Tali: Burning Through $750k with Little Return due to Lack of Market Fit

Matt created Tali, a timekeeping solution for lawyers powered by voice technology like Amazon Alexa, and Google Assistant. Like many first start-ups, they encountered many mistakes while trying to build. He created Tali in the effort to help lawyers more effectively keep track of their time instead of using pen and paper. Ultimately, due to a lack of traction and a misfit product market they had to wind things down.

Hi Matt! What’s your background, and what are you currently working on

Hey there – My name I Matt Volm. I’m currently 33 years old, a dad to two young boys, and the former CEO and Co-Founder of a now-defunct VC-backed technology startup called Tali
Tali was a timekeeping solution for lawyers powered by voice technology like Amazon Alexa and Google Assistant. With Tali, you could record your time via voice (“hey Alexa, tell Tali to log 12 minutes to the Hanson divorce matter”), and Tali would take what you said and turn it into a time entry form that you could sync to your existing billing system. Tali was a SaaS product, so users could purchase a monthly subscription ($12/user per month) or an annual subscription ($120/user per year). We raised nearly $1.0M of venture capital to fund the business and ran the company for nearly 2.5 years, but ultimately wound things down due to lack of product-market fit. 

What motivated you to start Tali

I grew up in a small town in Wisconsin and was the first person in my family to go to college. I focused on accounting and finance, and my first job out of school was as a CPA. I only lasted a few years as a CPA, and then moved into corporate finance, which I did for a few years as well before going to graduate school, attending Berkeley Haas School of Business and getting my MBA. After my MBA, I did management consulting for a few years, but ultimately went back into corporate finance, which is what I was doing before starting Tali.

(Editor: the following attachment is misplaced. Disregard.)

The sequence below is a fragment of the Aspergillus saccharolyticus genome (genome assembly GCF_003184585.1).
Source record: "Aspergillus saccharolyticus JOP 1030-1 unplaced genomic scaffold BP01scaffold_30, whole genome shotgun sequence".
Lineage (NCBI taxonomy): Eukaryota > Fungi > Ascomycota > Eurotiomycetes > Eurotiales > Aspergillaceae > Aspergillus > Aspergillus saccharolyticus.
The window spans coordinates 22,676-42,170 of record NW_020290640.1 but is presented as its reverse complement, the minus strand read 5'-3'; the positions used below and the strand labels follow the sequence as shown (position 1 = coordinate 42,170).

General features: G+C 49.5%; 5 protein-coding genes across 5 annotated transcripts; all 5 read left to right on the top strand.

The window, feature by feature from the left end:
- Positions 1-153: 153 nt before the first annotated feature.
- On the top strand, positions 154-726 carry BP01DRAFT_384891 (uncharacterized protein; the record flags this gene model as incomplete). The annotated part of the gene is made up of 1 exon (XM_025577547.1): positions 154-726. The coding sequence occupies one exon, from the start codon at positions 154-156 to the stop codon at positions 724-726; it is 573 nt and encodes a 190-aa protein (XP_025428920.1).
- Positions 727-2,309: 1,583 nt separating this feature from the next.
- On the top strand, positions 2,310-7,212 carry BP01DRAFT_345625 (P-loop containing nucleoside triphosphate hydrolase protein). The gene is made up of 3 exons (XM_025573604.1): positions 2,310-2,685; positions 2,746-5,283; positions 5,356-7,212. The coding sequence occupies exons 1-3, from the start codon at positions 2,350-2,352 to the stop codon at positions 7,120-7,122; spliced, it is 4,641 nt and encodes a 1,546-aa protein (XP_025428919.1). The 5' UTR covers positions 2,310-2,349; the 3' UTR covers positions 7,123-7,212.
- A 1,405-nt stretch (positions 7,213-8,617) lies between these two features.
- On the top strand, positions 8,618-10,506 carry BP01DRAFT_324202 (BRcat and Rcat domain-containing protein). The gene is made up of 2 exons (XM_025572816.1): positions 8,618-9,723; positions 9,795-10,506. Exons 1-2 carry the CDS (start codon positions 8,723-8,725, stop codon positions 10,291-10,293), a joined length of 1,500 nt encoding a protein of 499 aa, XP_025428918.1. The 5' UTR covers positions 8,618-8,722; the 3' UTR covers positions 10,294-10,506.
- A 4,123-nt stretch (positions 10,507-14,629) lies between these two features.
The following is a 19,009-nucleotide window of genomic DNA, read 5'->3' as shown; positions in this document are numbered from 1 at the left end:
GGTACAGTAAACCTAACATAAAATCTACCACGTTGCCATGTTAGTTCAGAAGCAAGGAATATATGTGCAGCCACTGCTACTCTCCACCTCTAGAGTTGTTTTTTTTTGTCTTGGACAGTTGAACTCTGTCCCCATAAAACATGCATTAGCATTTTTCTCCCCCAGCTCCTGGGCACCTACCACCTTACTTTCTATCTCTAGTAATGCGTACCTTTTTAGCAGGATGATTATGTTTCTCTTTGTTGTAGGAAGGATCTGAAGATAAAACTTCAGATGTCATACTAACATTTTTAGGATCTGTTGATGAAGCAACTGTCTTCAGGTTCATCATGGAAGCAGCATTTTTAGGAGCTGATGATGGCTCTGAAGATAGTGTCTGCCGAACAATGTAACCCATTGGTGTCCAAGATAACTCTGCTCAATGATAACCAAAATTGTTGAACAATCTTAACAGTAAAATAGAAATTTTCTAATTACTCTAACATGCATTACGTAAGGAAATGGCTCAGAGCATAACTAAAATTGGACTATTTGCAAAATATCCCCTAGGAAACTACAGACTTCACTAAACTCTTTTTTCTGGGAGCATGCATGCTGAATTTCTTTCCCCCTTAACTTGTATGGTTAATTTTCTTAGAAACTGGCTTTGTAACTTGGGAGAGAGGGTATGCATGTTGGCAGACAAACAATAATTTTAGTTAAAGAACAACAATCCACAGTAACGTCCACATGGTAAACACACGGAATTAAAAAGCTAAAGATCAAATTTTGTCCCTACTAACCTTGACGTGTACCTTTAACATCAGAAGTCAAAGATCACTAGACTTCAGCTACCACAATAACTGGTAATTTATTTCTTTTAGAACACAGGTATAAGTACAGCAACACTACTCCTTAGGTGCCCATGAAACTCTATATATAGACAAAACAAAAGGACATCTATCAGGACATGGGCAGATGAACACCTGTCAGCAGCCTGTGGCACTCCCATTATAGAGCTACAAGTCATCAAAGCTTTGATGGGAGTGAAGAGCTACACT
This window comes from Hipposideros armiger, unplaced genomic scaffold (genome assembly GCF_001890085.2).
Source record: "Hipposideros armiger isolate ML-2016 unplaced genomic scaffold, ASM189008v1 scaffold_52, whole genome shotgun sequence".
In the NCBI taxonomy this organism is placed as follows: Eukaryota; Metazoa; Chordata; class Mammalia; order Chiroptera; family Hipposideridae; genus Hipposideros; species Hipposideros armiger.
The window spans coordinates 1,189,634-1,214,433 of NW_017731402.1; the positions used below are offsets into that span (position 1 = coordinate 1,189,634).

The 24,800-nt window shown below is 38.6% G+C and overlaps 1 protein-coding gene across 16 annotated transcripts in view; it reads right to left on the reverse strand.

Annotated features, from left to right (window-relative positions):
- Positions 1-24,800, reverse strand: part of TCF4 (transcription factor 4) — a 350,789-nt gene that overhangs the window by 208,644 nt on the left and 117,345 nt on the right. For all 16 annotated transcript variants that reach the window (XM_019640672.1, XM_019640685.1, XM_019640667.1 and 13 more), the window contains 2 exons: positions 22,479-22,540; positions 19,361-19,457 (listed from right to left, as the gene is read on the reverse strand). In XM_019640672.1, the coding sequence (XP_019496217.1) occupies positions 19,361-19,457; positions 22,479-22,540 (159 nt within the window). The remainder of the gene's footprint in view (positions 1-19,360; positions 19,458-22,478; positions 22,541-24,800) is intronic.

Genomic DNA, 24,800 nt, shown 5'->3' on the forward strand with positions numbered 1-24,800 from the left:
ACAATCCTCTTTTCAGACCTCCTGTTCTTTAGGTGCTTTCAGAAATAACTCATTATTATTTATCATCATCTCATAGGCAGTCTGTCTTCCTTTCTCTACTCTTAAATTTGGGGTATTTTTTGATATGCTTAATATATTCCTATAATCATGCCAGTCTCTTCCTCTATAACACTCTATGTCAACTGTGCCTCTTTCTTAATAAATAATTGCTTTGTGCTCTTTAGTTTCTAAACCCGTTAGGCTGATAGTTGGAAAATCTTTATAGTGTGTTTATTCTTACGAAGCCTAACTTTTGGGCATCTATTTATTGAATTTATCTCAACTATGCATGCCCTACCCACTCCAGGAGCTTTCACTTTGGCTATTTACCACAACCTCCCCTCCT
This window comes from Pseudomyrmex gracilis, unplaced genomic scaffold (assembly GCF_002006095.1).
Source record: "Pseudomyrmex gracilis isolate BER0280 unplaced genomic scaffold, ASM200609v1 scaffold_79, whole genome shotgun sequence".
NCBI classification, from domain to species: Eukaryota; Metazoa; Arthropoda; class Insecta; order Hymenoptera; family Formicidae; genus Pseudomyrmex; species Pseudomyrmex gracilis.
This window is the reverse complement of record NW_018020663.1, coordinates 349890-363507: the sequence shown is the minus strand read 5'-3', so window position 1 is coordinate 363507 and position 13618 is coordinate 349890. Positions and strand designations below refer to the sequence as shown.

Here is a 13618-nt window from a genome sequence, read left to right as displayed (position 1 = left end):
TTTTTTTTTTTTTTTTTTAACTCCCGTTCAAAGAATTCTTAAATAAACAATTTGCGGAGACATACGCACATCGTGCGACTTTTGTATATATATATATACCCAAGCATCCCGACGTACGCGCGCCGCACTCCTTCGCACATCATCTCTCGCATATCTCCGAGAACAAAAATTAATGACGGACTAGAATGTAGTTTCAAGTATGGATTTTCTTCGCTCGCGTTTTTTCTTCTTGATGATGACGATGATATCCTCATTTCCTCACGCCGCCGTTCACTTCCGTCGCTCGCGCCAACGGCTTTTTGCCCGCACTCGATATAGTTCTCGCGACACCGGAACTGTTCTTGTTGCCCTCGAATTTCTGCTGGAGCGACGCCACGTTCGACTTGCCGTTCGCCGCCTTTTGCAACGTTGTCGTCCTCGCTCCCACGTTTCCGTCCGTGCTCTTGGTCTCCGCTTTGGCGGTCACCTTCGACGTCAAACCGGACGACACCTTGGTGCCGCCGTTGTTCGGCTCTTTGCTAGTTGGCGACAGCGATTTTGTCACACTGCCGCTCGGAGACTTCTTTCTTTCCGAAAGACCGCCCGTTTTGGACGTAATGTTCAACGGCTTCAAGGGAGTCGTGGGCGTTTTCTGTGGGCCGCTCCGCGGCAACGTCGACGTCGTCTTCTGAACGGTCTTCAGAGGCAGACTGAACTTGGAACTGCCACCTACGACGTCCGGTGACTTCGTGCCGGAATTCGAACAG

As you can see, my career path has been rather meandering and includes a variety of experiences. I always thought that starting a company would be fun, but had no clue how it was actually done. Tali was my first startup, so before starting the company I had no idea how entrepreneurs came up with ideas for their startups. I thought you had to be an engineer, ultimately solving some very difficult problems with a complicated piece of technology. Turns out, I was wrong. 

The idea for Tali all started one night in my dining room. My wife is an attorney, so needs to track every six-minute increments of her day in order to appropriately bill her time. She tracks all of her time using pen and paper, and will then spend a few hours each week at our dining room table manually entering this data into her electronic time and billing system. I saw her doing this one evening as I was setting a timer with our newly purchased Amazon Echo, so I randomly threw out the idea “hey, wouldn’t it be great if you could just tell Alexa to track your time for you, and she would turn it into a time entry form?”